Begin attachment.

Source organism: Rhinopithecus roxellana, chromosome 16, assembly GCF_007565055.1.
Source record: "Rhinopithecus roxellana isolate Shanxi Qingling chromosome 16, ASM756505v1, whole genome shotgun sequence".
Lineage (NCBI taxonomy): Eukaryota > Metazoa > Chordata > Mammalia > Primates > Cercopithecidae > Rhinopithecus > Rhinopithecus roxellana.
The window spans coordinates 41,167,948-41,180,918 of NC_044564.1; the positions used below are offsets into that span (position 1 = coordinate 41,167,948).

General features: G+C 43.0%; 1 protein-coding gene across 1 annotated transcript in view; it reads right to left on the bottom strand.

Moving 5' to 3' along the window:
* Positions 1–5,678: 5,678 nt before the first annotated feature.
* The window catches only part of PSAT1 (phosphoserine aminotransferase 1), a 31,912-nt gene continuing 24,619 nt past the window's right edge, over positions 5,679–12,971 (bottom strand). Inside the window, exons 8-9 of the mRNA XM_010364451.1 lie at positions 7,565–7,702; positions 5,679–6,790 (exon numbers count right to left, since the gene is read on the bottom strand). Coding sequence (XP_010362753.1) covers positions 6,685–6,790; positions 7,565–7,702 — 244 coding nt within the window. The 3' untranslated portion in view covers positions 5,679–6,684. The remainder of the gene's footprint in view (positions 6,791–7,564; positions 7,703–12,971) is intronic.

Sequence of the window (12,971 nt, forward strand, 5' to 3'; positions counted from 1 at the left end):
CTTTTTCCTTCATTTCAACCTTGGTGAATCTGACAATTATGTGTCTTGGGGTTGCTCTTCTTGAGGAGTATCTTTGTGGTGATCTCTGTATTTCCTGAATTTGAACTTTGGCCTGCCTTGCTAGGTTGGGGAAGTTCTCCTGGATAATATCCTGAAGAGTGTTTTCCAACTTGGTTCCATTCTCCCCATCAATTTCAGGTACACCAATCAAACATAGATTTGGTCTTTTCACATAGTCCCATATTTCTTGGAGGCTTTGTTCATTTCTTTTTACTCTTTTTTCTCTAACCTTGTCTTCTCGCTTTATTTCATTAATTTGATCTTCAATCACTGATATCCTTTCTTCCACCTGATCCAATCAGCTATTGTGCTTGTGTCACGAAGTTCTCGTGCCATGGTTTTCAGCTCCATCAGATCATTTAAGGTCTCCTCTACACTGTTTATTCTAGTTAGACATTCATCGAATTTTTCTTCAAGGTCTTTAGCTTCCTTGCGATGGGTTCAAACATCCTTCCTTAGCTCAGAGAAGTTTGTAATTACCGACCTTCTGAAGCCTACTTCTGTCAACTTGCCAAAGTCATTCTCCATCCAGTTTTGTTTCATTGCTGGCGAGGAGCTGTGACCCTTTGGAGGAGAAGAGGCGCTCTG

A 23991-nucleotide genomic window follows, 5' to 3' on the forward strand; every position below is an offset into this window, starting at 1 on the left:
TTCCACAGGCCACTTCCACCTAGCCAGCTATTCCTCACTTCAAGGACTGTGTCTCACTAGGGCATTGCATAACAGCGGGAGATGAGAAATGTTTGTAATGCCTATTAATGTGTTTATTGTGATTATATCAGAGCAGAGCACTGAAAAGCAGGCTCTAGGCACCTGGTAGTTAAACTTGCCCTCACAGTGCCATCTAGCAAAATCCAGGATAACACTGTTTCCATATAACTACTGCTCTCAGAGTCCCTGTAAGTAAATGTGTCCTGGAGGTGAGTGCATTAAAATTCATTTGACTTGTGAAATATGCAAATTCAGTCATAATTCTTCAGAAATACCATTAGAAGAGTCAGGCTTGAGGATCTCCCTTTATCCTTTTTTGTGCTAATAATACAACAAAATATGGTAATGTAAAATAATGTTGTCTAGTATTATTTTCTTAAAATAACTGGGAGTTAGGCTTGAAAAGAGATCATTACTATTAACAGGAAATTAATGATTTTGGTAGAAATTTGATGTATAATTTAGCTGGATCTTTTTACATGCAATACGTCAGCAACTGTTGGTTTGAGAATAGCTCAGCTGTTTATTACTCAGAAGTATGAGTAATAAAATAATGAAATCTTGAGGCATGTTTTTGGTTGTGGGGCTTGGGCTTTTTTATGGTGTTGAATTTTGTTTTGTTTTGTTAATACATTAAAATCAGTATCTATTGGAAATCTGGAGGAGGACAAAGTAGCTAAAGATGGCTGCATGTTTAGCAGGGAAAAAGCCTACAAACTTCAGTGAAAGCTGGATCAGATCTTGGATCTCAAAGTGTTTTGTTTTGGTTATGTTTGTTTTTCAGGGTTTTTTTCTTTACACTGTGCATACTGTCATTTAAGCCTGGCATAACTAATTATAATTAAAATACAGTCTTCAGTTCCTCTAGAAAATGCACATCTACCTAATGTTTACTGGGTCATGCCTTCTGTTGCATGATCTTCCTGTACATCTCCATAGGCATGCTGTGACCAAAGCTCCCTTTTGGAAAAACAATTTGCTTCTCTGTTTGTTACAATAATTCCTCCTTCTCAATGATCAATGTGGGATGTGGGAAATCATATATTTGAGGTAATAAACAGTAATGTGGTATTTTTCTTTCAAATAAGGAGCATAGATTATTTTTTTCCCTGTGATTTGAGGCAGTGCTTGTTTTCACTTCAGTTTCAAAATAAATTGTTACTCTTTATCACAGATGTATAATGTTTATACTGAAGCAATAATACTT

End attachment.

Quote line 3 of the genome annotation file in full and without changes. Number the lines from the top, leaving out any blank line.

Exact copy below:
Lineage (NCBI taxonomy): Eukaryota > Metazoa > Chordata > Mammalia > Primates > Cercopithecidae > Rhinopithecus > Rhinopithecus roxellana.